Donald Trump has previously said he is considering withdrawing the USA from the Paris Agreement because, in his opinion, "nobody really knows" if climate change is real.
Environmental Protection Agency Administrator Scott Pruitt said Sunday on ABC's "This Week" that an executive order the president will sign Tuesday "will address the past administration's effort to kill jobs throughout the country through the Clean Power Plan", a reference to a regulation limiting greenhouse gases emitted by electric utilities. His Environmental Protection Agency is aiming to aggressively roll back Obama-era environmental regulations.
The Clean Power Plan was the mainstay of attempts by the Obama administration to shift the United States economy from one largely run on fossil fuels to renewable energy. The initiative has been in legal limbo since the Supreme Court stayed it while it was reviewed by a federal appeals court. It could take some time to work through the courts. Trump will direct the Interior Department's Bureau of Land Management to lift the freeze on coal leasing on its land, which has been in effect since December 2015.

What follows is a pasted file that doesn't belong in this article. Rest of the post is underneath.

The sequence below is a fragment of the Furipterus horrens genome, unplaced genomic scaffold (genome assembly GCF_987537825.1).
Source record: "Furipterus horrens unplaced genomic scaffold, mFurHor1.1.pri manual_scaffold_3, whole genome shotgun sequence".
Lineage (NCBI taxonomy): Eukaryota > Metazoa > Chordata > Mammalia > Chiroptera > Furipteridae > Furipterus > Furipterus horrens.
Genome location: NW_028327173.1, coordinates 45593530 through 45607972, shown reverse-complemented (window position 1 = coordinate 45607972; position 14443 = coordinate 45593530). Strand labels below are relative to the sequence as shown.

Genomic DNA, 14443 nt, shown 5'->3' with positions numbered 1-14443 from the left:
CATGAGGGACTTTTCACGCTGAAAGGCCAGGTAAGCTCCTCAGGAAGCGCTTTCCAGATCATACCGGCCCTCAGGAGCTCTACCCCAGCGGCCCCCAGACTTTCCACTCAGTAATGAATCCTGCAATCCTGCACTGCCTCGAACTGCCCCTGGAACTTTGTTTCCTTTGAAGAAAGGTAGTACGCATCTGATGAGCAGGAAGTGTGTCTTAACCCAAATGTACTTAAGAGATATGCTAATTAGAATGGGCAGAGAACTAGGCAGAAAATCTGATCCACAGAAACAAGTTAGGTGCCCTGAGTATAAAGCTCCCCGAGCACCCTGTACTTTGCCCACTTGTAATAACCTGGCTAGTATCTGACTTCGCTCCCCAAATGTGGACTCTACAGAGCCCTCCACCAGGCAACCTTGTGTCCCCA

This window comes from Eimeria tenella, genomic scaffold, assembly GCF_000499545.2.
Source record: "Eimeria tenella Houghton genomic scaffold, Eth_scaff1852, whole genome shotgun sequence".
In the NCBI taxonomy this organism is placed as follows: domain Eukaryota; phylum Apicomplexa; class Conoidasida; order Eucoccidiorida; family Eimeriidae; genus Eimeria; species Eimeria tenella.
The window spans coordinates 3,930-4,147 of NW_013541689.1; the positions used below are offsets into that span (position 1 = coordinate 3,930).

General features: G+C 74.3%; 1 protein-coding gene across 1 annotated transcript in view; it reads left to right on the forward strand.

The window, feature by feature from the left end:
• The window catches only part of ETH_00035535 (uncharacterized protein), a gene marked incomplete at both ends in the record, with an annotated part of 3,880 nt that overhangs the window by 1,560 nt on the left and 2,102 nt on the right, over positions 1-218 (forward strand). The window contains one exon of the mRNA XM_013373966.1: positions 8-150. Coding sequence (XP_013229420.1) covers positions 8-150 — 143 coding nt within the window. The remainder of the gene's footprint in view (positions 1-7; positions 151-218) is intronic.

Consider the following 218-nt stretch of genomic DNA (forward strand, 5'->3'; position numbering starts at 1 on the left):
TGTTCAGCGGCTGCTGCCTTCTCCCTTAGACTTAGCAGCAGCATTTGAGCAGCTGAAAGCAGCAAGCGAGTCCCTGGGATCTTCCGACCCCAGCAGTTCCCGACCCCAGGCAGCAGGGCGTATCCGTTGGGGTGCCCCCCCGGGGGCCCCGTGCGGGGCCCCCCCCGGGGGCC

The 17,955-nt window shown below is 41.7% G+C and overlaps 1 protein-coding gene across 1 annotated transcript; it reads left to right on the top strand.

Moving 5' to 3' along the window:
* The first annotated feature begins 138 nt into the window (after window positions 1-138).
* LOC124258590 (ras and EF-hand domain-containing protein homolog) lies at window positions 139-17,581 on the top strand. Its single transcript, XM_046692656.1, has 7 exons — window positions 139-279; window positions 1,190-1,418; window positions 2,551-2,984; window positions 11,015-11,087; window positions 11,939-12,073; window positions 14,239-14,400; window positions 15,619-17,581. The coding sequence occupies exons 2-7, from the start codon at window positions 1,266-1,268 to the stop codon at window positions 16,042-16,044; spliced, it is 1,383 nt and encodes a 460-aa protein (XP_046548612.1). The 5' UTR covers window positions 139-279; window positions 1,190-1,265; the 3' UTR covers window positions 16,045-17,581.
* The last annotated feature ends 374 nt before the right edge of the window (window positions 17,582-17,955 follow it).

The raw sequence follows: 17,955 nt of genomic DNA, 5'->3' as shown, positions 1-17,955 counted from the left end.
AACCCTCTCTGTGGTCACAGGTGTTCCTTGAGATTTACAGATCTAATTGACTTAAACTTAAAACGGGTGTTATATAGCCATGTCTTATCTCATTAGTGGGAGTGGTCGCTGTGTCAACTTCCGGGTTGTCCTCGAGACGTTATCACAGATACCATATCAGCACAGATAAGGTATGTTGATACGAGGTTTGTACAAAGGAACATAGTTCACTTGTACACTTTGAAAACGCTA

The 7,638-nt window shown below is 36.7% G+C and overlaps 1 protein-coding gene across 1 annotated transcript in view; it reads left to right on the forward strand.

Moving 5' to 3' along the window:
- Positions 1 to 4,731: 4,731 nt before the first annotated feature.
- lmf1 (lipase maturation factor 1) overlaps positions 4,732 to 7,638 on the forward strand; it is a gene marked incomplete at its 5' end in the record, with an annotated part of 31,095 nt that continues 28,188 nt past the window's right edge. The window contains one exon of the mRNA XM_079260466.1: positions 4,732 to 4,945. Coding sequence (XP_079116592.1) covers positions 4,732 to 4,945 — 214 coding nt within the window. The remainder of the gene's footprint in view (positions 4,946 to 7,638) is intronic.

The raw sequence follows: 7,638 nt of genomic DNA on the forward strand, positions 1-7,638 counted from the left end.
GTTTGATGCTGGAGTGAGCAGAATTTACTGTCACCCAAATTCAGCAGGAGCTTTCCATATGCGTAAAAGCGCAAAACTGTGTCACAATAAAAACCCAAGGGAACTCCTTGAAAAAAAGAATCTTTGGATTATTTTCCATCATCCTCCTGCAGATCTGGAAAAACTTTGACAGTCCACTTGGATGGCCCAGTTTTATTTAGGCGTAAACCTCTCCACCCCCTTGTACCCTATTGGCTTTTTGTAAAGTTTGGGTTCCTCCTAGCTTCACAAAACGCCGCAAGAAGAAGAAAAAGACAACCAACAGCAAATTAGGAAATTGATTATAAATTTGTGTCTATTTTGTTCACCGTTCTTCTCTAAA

The EPA plan is meant to reduce climate-changing greenhouse gas emissions from coal-fired and natural gas power plants, with a goal of reduce greenhouse emissions up to 32% by 2030.
Trump's executive order also is set to revoke six specific directives from his predecessor, including Obama's broad strategy for paring emissions of methane released from oil and gas operations. This will not have a major impact on domestic coal production, since the government has sold one set of coal leases since October 2012, and has estimated that it has already granted leases that are equivalent to a 20-year supply of coal.
Even without the EPA's Clean Power Plan in force because of the Supreme Court stay, using coal to generate electricity has been in decline as a result of previous pollution regulations and competition from low-priced natural gas, solar and wind. The rollback of Obama's energy plan will allow plants to produce electricity more cheaply, hopefully passing on those savings to consumers.
While many West Coast and Northeastern states are already well into such planning, the Clean Power Plan was fiercely resisted by numerous states in the center of the country-many of which have the dirtiest and most coal-intensive grid mixes. And whatever happens will inevitably be challenged in court by those same environmental groups. Critics say the number - now almost $40 for every metric ton of carbon dioxide emitted into the atmosphere - gives artificial precision to uncertain conditions almost 300 years in the future.